Adolf Hitler's Mein Kampf is flying off the shelves in Germany

January 3, 2017, 1:38pm

Copies of Adolf Hitler’s manifesto Mein Kampf have been flying off the shelves in Germany since a new edition – the first in 70 years – was published a year ago, the book’s publisher claims.

But despite growing concerns about the rise of the far-right in Germany, the publisher – Munich-based Institute of Contemporary History (IfZ) – says it believes the interest in the new edition comes from educators, rather than neo-Nazi readers.


About 85,000 copies of the annotated, “critical edition” edition of the Nazi leader’s autobiography have been sold, IfZ announced Tuesday, prompting a sixth run to be published later this month.

“These sales figures have taken us by storm,” IfZ director Andreas Wirsching told German news agency dpa. “No one could really have expected them.”

The two-volume, 1,948-page tome – titled “Hitler, Mein Kampf: A Critical Edition” – is annotated with critical analysis of the Nazi leader’s writings. Unlike previous versions of the book, which sets out Hitler’s racist ideas and was first published in two parts in 1925 and 1926, it comes wrapped in a plain white cover.

IfZ made the controversial decision to publish the new edition when the copyright on Hitler’s text – held by the Bavarian state government since 1945 – expired at the end of 2015.

Bavarian authorities, who had previously used their copyright to block reprints of the inflammatory book, opposed the new edition. But IfZ pressed ahead with the initiative, which a group of historians had argued was necessary to provide an authoritative version for educational purposes – and to pre-empt neo-Nazis from disseminating their own versions.

“It would have been irresponsible to allow this book to roam freely,” Wirsching told dpa.

The reaction from Jewish groups was mixed. Some, such as the Berlin-based Jewish Forum for Democracy and Against Antisemitism, opposed the publication, but others, such as Board of Deputies of British Jews, said they could see understand the educational value of the project.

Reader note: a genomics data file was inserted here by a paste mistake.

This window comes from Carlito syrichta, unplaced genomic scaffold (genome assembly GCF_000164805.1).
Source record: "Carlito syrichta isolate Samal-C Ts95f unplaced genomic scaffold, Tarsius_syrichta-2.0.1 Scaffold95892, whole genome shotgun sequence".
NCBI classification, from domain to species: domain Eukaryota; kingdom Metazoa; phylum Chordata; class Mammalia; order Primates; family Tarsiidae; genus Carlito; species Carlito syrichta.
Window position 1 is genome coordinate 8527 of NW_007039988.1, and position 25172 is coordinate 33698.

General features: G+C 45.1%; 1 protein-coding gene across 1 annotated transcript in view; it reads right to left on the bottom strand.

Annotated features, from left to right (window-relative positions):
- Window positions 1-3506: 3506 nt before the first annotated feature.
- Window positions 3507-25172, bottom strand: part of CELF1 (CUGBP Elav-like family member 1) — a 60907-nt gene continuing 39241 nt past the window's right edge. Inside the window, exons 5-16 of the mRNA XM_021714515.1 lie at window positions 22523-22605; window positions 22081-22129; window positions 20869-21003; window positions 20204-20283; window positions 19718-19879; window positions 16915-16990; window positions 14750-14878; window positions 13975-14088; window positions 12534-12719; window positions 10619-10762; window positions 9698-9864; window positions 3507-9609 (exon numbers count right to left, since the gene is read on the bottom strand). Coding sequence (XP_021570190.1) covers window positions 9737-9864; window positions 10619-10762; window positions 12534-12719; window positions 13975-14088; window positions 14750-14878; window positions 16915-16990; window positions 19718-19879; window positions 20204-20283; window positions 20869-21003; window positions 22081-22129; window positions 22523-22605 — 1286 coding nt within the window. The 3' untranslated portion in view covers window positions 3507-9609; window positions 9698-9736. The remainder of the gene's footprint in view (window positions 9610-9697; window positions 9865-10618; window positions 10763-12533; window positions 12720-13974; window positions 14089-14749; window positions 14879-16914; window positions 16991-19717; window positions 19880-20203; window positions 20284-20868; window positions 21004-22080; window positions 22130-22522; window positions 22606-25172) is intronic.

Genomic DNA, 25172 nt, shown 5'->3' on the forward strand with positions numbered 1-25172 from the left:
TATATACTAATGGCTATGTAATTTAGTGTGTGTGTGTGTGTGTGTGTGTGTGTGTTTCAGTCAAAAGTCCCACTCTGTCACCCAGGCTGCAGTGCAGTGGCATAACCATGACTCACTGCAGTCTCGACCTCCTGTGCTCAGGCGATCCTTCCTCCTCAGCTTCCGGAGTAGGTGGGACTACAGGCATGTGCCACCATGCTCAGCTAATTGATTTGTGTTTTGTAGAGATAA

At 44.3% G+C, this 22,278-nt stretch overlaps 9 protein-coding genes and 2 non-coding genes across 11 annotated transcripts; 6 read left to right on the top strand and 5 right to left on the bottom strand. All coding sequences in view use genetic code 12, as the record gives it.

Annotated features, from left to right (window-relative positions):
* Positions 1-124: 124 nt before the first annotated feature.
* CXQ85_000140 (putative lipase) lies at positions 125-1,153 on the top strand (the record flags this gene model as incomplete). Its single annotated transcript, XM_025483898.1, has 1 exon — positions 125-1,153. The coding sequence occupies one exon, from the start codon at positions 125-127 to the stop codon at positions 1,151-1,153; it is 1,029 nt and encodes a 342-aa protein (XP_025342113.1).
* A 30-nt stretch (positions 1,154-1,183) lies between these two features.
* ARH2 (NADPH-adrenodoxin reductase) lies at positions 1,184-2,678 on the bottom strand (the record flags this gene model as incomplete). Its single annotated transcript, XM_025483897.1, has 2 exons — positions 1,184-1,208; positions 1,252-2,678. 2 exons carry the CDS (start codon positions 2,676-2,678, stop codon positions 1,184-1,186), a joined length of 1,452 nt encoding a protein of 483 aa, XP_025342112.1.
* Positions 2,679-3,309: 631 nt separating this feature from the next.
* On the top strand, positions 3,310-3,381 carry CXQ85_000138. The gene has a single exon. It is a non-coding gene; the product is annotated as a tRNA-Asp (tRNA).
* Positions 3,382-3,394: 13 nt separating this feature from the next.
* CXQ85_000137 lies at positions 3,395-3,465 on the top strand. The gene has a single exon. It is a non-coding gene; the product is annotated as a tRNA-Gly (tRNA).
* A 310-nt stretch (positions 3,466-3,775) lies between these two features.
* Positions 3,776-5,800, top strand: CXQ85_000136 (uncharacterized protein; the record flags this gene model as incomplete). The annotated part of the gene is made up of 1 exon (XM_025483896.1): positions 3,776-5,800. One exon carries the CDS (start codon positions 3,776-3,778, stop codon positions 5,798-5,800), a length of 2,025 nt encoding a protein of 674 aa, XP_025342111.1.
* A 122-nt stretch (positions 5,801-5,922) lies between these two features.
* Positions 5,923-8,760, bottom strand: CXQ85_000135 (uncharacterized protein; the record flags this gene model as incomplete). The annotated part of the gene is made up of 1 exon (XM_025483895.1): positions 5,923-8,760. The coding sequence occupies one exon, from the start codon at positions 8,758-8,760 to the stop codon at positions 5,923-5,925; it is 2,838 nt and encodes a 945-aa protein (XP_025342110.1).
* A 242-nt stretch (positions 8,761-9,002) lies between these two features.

Asked who was buying the new book, the Institute of Contemporary History responded with a statement that it was difficult to get hard data on the motivations of the buyers, because it was mainly sold through booksellers.

But it did say that the publication of the book had received intense media attention, with many media outlets around the country asking local booksellers about the profile of buyers. According to these reports, the buyers were not right-wing radicals, but for the most part people who were generally interested in politics and history, and in many cases, teachers. There was also strong demand from libraries, the statement said.

Wirsching told dpa that he was “of the opinion that every intelligent teacher could take something from our edition and work with it.”

Germany has a range of laws prohibiting the glorification of its Nazi past, including those criminalizing Holocaust denial, as well as displaying the swastika or other Nazi symbols. But Hitler’s book itself is not banned, and older editions have remained available in libraries and second-hand bookshops.